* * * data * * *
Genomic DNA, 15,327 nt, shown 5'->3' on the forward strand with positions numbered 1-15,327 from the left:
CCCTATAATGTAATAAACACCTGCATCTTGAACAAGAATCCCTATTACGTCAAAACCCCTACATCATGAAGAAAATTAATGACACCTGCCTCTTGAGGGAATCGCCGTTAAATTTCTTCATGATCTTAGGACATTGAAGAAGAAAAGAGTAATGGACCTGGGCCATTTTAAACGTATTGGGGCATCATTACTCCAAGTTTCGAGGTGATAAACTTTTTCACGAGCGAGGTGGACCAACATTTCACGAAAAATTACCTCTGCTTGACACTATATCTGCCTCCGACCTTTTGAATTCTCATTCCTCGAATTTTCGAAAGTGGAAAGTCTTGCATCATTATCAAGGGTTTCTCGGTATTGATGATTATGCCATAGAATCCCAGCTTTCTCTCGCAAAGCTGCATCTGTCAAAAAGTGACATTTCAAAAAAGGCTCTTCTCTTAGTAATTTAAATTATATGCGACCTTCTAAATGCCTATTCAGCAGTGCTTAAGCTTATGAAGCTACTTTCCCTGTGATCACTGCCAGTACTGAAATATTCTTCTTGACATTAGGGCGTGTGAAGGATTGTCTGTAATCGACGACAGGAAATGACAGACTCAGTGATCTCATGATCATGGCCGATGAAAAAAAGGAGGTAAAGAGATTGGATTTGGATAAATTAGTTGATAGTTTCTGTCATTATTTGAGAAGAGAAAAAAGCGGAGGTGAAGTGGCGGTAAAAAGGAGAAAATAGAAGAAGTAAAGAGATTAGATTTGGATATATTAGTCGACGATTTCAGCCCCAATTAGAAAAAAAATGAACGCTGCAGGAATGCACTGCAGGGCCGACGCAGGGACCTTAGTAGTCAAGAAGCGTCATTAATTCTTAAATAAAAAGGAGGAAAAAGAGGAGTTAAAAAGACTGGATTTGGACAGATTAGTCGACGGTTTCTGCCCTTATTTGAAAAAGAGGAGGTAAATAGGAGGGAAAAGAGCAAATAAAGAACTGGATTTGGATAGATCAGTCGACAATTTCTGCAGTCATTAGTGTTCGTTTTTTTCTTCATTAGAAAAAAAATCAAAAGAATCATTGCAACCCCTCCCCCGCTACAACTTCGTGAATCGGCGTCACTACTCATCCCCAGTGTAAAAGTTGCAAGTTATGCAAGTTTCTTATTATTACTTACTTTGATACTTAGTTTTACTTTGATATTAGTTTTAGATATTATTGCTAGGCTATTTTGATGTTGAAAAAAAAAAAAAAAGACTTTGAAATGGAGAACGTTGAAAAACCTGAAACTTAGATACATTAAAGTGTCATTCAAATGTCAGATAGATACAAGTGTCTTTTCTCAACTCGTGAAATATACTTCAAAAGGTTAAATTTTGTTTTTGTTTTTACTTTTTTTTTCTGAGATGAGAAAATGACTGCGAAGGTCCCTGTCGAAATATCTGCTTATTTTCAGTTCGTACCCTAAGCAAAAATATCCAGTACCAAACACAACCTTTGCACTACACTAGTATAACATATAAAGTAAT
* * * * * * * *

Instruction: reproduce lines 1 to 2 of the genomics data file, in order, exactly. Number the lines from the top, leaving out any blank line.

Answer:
Genomic DNA, 15,327 nt, shown 5'->3' on the forward strand with positions numbered 1-15,327 from the left:
CCCTATAATGTAATAAACACCTGCATCTTGAACAAGAATCCCTATTACGTCAAAACCCCTACATCATGAAGAAAATTAATGACACCTGCCTCTTGAGGGAATCGCCGTTAAATTTCTTCATGATCTTAGGACATTGAAGAAGAAAAGAGTAATGGACCTGGGCCATTTTAAACGTATTGGGGCATCATTACTCCAAGTTTCGAGGTGATAAACTTTTTCACGAGCGAGGTGGACCAACATTTCACGAAAAATTACCTCTGCTTGACACTATATCTGCCTCCGACCTTTTGAATTCTCATTCCTCGAATTTTCGAAAGTGGAAAGTCTTGCATCATTATCAAGGGTTTCTCGGTATTGATGATTATGCCATAGAATCCCAGCTTTCTCTCGCAAAGCTGCATCTGTCAAAAAGTGACATTTCAAAAAAGGCTCTTCTCTTAGTAATTTAAATTATATGCGACCTTCTAAATGCCTATTCAGCAGTGCTTAAGCTTATGAAGCTACTTTCCCTGTGATCACTGCCAGTACTGAAATATTCTTCTTGACATTAGGGCGTGTGAAGGATTGTCTGTAATCGACGACAGGAAATGACAGACTCAGTGATCTCATGATCATGGCCGATGAAAAAAAGGAGGTAAAGAGATTGGATTTGGATAAATTAGTTGATAGTTTCTGTCATTATTTGAGAAGAGAAAAAAGCGGAGGTGAAGTGGCGGTAAAAAGGAGAAAATAGAAGAAGTAAAGAGATTAGATTTGGATATATTAGTCGACGATTTCAGCCCCAATTAGAAAAAAAATGAACGCTGCAGGAATGCACTGCAGGGCCGACGCAGGGACCTTAGTAGTCAAGAAGCGTCATTAATTCTTAAATAAAAAGGAGGAAAAAGAGGAGTTAAAAAGACTGGATTTGGACAGATTAGTCGACGGTTTCTGCCCTTATTTGAAAAAGAGGAGGTAAATAGGAGGGAAAAGAGCAAATAAAGAACTGGATTTGGATAGATCAGTCGACAATTTCTGCAGTCATTAGTGTTCGTTTTTTTCTTCATTAGAAAAAAAATCAAAAGAATCATTGCAACCCCTCCCCCGCTACAACTTCGTGAATCGGCGTCACTACTCATCCCCAGTGTAAAAGTTGCAAGTTATGCAAGTTTCTTATTATTACTTACTTTGATACTTAGTTTTACTTTGATATTAGTTTTAGATATTATTGCTAGGCTATTTTGATGTTGAAAAAAAAAAAAAAAGACTTTGAAATGGAGAACGTTGAAAAACCTGAAACTTAGATACATTAAAGTGTCATTCAAATGTCAGATAGATACAAGTGTCTTTTCTCAACTCGTGAAATATACTTCAAAAGGTTAAATTTTGTTTTTGTTTTTACTTTTTTTTTCTGAGATGAGAAAATGACTGCGAAGGTCCCTGTCGAAATATCTGCTTATTTTCAGTTCGTACCCTAAGCAAAAATATCCAGTACCAAACACAACCTTTGCACTACACTAGTATAACATATAAAGTAAT